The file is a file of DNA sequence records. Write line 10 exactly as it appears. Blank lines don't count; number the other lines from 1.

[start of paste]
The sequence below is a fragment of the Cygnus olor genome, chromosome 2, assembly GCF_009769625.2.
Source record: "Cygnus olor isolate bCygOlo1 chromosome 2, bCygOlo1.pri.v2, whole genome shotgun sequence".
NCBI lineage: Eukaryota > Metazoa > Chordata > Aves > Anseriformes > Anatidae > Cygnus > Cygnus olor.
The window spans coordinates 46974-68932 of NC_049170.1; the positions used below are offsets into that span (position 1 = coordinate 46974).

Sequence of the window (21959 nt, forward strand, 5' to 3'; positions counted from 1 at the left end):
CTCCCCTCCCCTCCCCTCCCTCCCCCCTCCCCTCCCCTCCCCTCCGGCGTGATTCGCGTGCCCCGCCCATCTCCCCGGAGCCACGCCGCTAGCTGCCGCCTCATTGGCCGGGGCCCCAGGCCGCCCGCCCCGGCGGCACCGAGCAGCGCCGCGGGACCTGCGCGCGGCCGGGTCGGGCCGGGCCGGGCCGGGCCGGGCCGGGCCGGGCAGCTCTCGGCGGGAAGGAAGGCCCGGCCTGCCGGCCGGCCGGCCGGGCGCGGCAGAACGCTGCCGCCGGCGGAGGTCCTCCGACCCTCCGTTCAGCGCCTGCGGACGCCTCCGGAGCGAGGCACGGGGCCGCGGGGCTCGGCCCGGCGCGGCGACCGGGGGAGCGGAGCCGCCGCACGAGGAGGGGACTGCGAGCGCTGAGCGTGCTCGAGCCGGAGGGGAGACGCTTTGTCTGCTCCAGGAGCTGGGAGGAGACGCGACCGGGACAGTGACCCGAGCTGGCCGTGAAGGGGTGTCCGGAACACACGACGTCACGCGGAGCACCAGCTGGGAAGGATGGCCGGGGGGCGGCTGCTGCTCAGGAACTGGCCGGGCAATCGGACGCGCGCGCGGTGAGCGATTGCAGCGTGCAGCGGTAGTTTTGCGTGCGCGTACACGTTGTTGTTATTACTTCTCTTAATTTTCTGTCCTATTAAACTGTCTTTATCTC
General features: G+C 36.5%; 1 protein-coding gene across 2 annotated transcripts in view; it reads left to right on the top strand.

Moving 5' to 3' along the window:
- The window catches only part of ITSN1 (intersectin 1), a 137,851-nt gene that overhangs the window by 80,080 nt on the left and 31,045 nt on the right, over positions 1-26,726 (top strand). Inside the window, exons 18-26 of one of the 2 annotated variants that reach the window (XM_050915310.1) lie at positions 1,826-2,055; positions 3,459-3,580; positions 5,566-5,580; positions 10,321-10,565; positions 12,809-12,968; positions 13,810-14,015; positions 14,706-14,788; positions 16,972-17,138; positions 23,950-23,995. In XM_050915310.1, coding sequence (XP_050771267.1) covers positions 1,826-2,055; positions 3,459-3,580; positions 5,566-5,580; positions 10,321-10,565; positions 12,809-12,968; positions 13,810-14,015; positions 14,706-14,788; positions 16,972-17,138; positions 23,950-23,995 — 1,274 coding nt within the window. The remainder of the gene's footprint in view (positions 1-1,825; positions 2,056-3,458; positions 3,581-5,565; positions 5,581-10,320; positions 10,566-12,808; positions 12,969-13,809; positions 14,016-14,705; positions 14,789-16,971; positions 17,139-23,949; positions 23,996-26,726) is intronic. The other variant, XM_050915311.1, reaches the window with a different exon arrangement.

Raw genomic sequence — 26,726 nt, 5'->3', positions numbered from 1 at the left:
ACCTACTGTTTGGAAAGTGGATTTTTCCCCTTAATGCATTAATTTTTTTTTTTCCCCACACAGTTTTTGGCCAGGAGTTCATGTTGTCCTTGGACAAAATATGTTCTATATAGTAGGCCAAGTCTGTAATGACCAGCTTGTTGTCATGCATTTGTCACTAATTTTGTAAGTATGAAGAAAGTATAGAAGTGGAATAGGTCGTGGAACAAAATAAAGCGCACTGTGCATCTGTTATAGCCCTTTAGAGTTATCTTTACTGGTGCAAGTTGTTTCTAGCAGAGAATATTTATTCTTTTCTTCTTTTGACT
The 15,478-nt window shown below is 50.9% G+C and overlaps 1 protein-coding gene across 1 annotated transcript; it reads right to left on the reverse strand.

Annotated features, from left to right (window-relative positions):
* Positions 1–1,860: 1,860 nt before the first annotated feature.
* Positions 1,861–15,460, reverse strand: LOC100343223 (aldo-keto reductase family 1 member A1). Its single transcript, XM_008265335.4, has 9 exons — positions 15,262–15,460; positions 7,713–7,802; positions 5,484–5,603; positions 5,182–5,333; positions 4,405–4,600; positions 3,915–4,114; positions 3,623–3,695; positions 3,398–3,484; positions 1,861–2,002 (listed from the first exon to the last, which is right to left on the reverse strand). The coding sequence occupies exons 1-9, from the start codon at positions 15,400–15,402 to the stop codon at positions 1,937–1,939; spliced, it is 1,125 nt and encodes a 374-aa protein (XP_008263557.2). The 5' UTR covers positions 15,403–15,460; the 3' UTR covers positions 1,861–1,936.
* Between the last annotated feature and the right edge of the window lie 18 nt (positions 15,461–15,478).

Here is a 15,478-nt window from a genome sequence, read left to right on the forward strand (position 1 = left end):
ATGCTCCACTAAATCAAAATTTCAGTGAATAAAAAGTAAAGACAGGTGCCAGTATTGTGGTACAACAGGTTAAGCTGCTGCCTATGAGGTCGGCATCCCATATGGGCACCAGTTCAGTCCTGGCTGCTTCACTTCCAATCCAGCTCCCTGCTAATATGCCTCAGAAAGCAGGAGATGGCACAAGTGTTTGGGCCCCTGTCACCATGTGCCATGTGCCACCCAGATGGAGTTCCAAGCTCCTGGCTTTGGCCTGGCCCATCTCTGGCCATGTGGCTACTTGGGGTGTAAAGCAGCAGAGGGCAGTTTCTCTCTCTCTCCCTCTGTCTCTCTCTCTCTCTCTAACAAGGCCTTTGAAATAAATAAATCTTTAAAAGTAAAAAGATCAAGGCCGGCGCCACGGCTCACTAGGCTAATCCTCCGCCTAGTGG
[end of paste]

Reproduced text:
Raw genomic sequence — 26,726 nt, 5'->3', positions numbered from 1 at the left: